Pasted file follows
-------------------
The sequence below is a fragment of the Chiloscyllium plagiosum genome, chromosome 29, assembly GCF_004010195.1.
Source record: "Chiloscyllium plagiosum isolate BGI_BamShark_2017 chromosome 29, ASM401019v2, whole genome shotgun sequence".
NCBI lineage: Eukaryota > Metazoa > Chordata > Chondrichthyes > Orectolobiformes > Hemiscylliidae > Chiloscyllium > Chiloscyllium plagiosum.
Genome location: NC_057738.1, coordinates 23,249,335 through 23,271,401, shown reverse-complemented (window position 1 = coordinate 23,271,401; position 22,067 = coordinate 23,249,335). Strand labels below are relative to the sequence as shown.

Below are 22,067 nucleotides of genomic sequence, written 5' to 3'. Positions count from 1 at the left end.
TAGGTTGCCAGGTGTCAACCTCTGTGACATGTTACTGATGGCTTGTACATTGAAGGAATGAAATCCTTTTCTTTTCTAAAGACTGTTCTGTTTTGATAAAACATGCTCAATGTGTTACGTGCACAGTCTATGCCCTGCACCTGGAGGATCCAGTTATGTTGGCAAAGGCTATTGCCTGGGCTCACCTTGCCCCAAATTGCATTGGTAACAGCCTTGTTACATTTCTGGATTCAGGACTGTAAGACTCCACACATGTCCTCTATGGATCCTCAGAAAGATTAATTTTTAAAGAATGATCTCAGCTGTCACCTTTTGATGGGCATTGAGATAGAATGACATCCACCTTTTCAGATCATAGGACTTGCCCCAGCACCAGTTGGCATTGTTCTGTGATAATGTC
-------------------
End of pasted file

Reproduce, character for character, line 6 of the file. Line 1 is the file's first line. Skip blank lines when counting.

TAGGTTGCCAGGTGTCAACCTCTGTGACATGTTACTGATGGCTTGTACATTGAAGGAATGAAATCCTTTTCTTTTCTAAAGACTGTTCTGTTTTGATAAAACATGCTCAATGTGTTACGTGCACAGTCTATGCCCTGCACCTGGAGGATCCAGTTATGTTGGCAAAGGCTATTGCCTGGGCTCACCTTGCCCCAAATTGCATTGGTAACAGCCTTGTTACATTTCTGGATTCAGGACTGTAAGACTCCACACATGTCCTCTATGGATCCTCAGAAAGATTAATTTTTAAAGAATGATCTCAGCTGTCACCTTTTGATGGGCATTGAGATAGAATGACATCCACCTTTTCAGATCATAGGACTTGCCCCAGCACCAGTTGGCATTGTTCTGTGATAATGTC